MANILA, Philippines (AP) — The Philippine defense secretary said Friday that President Rodrigo Duterte has considered the possibility of placing the entire country under martial rule over fears of planned left-wing protests getting out of control, but he added the prospect of such a declaration is "very remote."
Defense Secretary Delfin Lorenzana said Duterte has thought of expanding a martial law declaration in the south to cover the entire Philippines due to fears the planned protests could spiral out of hand and threaten the government and public safety.
Lorenzana, however, belittled the capability of left-wing activists to stage massive protests nationwide. One is planned for Thursday next week to mark the anniversary of the 1972 martial law declaration by late dictator Ferdinand Marcos that had been associated with massive human rights violations and muzzling of civil liberties.
Asked about the prospects of such a declaration, Lorenzana quoted Duterte as saying recently, "'If the left will try to have a massive protest, they'll ignite fires in the street, they will disrupt the country, then I might.'"
Lorenzana, however, told a televised news conference the prospect of a martial law declaration is "very remote," adding the military and local governments nationwide have not monitored any planned massive protests by anti-government groups. "We do not have those indications in our reports," Lorenzana said.
Left-wing protests in Manila and elsewhere in recent years have nowhere been near the size of the mammoth "people power" street protests that ousted Marcos in 1986 and President Joseph Estrada in 2001. A left-wing alliance, Bayan, said Duterte may be trying to spark fears to discourage people from joining its protest.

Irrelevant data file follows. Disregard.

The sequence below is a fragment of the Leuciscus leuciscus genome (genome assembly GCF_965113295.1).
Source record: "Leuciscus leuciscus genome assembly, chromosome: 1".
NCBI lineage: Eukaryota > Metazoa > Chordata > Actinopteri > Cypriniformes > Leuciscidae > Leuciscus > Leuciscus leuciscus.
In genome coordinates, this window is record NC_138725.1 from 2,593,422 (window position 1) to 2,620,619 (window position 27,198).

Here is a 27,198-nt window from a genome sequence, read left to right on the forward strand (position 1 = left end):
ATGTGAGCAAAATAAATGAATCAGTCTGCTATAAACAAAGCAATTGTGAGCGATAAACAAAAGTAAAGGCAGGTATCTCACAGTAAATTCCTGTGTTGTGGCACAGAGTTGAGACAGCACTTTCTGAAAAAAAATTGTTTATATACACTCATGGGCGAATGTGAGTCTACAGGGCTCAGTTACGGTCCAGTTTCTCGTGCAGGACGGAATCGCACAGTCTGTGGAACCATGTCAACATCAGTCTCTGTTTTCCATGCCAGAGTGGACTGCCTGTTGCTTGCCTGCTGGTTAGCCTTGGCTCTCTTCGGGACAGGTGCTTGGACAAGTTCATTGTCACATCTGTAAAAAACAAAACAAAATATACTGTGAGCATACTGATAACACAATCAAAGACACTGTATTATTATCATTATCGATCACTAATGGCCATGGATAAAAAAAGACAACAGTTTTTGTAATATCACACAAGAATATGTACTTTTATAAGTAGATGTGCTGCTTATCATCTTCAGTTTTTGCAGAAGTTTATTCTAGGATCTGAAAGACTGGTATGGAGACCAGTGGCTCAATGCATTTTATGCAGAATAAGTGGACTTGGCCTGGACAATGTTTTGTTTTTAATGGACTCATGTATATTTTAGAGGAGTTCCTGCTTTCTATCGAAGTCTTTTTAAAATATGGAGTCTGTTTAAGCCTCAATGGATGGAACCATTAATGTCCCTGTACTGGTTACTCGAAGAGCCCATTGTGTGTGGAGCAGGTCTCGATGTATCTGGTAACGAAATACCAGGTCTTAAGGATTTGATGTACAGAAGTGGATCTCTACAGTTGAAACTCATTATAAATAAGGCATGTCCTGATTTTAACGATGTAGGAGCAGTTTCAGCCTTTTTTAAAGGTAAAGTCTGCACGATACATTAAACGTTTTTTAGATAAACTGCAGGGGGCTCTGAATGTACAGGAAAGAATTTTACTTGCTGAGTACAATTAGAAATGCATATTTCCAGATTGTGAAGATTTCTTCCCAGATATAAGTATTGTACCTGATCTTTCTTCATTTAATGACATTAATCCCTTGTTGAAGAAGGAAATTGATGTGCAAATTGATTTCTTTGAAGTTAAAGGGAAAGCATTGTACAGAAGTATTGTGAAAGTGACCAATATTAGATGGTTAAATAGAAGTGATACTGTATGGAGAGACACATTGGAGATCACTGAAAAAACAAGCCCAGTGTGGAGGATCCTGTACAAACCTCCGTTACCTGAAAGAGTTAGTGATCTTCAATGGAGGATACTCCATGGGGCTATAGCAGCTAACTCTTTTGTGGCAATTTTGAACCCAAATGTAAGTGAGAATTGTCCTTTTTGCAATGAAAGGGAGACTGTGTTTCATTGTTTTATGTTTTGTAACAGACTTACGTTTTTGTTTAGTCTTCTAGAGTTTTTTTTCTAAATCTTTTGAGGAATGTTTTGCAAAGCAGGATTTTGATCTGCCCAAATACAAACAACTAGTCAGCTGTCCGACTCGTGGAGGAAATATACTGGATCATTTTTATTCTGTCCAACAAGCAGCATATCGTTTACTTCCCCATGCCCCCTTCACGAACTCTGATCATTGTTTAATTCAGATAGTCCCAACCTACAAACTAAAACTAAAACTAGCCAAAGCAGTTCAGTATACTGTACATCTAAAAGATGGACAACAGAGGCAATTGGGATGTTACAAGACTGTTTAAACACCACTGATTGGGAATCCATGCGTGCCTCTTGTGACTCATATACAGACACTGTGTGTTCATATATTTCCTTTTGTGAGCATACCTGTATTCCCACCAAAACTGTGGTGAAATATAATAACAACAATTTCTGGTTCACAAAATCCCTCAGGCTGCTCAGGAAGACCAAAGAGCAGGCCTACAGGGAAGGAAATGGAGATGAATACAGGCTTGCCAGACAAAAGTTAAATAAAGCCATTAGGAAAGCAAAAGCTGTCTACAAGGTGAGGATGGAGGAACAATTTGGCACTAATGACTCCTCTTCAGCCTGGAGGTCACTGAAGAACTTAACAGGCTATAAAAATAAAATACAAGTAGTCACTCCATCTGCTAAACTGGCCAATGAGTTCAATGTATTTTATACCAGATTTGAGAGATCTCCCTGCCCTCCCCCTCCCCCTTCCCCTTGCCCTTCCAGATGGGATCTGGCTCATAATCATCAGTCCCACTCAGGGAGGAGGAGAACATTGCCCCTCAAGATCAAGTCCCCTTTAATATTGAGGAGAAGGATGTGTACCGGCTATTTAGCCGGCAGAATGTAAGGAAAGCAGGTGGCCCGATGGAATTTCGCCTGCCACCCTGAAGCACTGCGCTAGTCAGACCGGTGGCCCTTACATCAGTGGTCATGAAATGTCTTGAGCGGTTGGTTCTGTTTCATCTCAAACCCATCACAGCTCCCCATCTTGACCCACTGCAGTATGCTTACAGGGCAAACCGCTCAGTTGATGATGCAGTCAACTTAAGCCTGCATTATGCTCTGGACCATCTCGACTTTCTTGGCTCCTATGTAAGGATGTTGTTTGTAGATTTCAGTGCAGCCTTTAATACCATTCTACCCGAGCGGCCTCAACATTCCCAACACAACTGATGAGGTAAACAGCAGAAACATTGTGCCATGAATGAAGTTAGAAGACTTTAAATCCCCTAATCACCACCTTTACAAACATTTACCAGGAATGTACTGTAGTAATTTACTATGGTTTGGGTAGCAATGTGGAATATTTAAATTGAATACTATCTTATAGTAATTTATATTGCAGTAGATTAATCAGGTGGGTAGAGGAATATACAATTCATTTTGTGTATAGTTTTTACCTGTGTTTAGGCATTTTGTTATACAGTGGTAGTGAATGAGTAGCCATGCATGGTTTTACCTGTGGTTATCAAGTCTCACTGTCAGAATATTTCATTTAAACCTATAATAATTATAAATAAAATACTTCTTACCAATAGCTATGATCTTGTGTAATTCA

"The mass actions for the 45th anniversary of martial law are more than justified given our current worsening human rights situation and drift toward dictatorship," Bayan leader Renato Reyes said. "We do not anticipate any untoward incidents emanating from protesters."
Hundreds of activists and Muslim tribesmen opposed to Duterte's martial law declaration in the south scuffled Friday with riot police who blocked them from marching near the U.S. Embassy. Police made no arrests and the demonstrators peacefully backed away after two hours.
Duterte declared martial law in Mindanao in May to deal with a deadly siege by Islamic State group-aligned militants in southern Marawi city and help prevent similar uprisings elsewhere in the country's volatile south. The United States and Australia have deployed surveillance planes to help Filipino troops battling militants in Marawi.
At least 860 people, including more than 600 militants, have been killed in Marawi, a mosque-dotted center of Islamic faith in the largely Roman Catholic nation's south. Marawi's central business and residential districts now resemble a smoldering wasteland of destroyed buildings and debris.
A final military assault, backed by airstrikes, was underway to eliminate the remaining few dozen gunmen still fighting from houses and small buildings near Lake Lanao, according to the military.
Duterte has faced growing criticism and protests over his deadly crackdown against illegal drugs, which has left thousands of people dead, as well as martial law in the south and the Marawi offensive.
His decision to allow the burial of long-dead Marcos in the Heroes' Cemetery last November has also shocked democracy and rights advocates and set off protests.